Dan DiGangi - Software Engineering Manager, Tech Instructor/Mentor
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I'm Starting a New Company and It's Scary


In a sort-of continuation of my last post, Leaving Behind $60k, Corporate Stability, and a Big Data Startup, I'd like to take a deeper dive into my newest venture. Shortly before taking off for Miami I had scheduled a meeting with an individual who was interested in UI/UX contract work for his new product.

I earnestly accepted the introduction and planned to meet at 1871 (startup central) in the Merchandise Mart here in Chicago. The best I could do to learn more about this person was to visit their LinkedIn. His name was Suvro Goswami. I was impressed by his career so far and he had excellent recommendations.

Upon meeting, like most formal introductions, this was clearly about learning how the other person ticked. We noticed early on that we had similar personalities and thought processes. This excited me to see what type of work he had in mind. Our meeting then turned to what type of product he intended to build. Sitting there, I clearly remember losing track of some detail because I was thinking "Wow, if I don't work on this, I will end being one of target clientele."

I'd love to drill into the details about what StarterPak does but that isn't so easy right now. It's not because I'm legally bound under an NDA or I think you might take the idea and run. The truth is that we are in a liquid state. The early days of a startup (in my opinion) revolve around planning the product and its impending execution on that plan. That means defining what "it" does, how it works, how does it generate revenue, what are potential pitfalls, what features/functionality will the MVP serve, who are competitors, what are current market trends, etc. The list goes on and on.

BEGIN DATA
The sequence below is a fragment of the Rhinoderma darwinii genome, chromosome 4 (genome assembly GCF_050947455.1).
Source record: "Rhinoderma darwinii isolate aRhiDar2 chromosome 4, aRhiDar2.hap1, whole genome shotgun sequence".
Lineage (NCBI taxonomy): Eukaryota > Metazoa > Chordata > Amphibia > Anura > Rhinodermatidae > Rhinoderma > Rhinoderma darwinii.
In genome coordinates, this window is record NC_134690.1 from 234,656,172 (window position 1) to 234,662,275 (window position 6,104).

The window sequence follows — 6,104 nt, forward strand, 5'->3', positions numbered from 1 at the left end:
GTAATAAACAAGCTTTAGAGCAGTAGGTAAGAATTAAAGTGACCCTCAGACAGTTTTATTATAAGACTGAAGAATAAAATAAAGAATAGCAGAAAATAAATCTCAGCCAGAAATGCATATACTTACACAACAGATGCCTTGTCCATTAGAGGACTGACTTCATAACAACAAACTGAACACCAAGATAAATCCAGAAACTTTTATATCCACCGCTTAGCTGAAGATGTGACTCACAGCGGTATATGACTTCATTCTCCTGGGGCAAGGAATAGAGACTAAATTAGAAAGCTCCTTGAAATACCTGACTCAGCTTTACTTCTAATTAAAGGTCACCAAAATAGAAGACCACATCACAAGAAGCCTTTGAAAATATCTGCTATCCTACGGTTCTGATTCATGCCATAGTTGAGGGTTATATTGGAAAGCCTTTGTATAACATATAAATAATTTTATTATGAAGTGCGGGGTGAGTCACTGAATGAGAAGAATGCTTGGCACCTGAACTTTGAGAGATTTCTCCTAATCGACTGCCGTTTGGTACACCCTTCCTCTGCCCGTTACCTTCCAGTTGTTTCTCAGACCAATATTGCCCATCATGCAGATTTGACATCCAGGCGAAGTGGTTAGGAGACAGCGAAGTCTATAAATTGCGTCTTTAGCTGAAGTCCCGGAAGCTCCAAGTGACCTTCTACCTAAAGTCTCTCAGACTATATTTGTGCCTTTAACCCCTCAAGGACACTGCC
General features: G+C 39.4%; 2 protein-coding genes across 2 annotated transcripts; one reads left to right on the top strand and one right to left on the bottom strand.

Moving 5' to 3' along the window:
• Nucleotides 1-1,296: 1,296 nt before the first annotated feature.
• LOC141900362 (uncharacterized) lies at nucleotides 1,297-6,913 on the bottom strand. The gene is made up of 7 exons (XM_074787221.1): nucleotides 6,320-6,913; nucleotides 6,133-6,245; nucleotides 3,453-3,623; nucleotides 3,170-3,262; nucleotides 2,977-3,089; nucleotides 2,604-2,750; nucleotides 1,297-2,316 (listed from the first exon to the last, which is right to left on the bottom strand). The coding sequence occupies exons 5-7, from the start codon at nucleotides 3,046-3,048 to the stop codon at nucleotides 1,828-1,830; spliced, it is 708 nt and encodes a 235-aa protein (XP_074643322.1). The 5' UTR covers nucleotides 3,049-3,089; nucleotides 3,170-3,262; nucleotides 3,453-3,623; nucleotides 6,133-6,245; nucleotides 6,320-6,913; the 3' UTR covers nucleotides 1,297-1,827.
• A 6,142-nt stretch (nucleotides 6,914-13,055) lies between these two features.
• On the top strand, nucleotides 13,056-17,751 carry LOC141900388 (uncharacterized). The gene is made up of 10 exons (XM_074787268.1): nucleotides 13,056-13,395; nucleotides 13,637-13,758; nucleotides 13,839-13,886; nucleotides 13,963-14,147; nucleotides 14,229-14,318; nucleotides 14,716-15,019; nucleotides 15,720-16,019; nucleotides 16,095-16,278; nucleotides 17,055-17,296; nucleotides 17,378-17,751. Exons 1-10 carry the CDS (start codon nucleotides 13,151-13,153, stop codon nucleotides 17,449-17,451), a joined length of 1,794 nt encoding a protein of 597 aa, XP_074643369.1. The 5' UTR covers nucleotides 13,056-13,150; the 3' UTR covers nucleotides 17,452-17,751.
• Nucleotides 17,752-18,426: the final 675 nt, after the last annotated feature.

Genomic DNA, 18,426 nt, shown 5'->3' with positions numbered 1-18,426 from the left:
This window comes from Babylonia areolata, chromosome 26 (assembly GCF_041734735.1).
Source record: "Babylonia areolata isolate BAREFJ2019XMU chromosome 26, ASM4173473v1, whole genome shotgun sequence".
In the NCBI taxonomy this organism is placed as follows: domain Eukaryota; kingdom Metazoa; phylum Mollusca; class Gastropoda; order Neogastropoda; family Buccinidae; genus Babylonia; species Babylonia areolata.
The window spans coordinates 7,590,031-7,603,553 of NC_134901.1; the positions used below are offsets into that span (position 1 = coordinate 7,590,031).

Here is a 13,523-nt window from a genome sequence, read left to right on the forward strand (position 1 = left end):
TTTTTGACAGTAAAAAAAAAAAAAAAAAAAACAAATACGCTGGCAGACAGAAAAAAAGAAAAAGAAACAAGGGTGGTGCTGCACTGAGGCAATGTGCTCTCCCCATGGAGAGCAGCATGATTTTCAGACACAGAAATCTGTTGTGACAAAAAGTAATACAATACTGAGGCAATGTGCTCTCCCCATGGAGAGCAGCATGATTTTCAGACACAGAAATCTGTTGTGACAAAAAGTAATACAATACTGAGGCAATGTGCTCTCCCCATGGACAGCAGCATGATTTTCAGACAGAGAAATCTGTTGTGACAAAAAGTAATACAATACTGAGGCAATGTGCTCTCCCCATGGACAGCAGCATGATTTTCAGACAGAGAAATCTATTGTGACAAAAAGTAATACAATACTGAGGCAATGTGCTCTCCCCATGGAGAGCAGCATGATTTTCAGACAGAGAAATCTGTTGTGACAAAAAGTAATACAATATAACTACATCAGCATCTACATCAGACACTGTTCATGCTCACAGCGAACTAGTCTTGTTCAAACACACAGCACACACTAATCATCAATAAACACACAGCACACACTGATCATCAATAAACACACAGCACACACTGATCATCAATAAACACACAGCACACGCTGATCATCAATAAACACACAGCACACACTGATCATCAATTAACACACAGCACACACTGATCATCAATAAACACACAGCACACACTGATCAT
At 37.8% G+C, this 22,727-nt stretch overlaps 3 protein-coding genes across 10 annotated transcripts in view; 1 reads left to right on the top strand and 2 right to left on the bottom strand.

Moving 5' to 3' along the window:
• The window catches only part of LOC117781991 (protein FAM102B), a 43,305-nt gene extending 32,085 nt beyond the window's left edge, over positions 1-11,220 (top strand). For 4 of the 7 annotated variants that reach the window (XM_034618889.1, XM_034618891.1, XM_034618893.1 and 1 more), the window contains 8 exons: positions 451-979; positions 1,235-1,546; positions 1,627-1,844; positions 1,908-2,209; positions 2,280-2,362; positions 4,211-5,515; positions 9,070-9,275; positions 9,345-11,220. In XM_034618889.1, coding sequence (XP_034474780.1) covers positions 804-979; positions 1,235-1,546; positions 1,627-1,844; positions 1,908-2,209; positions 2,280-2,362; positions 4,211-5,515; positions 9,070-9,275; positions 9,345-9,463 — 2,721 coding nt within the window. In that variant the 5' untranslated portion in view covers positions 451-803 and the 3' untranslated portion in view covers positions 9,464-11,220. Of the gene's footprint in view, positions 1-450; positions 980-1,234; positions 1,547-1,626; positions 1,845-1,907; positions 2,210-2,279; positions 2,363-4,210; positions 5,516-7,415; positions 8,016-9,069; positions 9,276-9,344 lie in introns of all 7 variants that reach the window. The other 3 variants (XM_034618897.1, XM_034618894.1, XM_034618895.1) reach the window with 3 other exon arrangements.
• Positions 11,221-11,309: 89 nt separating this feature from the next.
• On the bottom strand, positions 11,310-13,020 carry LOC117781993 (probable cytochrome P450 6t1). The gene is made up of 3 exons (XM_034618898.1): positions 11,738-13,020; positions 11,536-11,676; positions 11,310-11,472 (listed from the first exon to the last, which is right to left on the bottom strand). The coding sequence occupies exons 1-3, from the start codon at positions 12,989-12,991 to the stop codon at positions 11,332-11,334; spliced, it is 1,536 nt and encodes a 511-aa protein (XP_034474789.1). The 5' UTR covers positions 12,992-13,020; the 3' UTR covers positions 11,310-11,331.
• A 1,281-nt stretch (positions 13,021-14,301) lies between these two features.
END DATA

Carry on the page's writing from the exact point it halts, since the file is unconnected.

What I can tell you about StarterPak is this. We plan to help small to mid size businesses and entrepreneurial ventures successfully launch from the get go. This means having the most appropriate information and the resources to act accordingly. Businesses lose hundreds of hours spinning their wheels acquiring the right information and then knowing how to use it. If you're lucky, you might have the roledex and capital to hire your A team. But, I'm inclined to think there is far lesser of you out there.

After walking through some use cases, I felt like the resources out in the wild were overwhelming or plainly too simple. I ended up creating a cherry picked list of to dos and hoped it covers the spectrum of requirements. In our eyes, time can be better spent on developing the core of your product and/or services, not filing a legal entity or setting up payroll. While these things are important, in the end, these are not what put money in your pocket or provide value to consumers.

Into the Unknown

The familiar is safety. It gives you confidence. It's charted territory.

Here's why I'm scared to start this new business. You might assume it's something around failure. I'm more fearful to not risk failure than the business not succeeding. What scares me is the unknown. Thinking back to other times I've taken on a new experience, I am somewhat familiar with what I am getting into.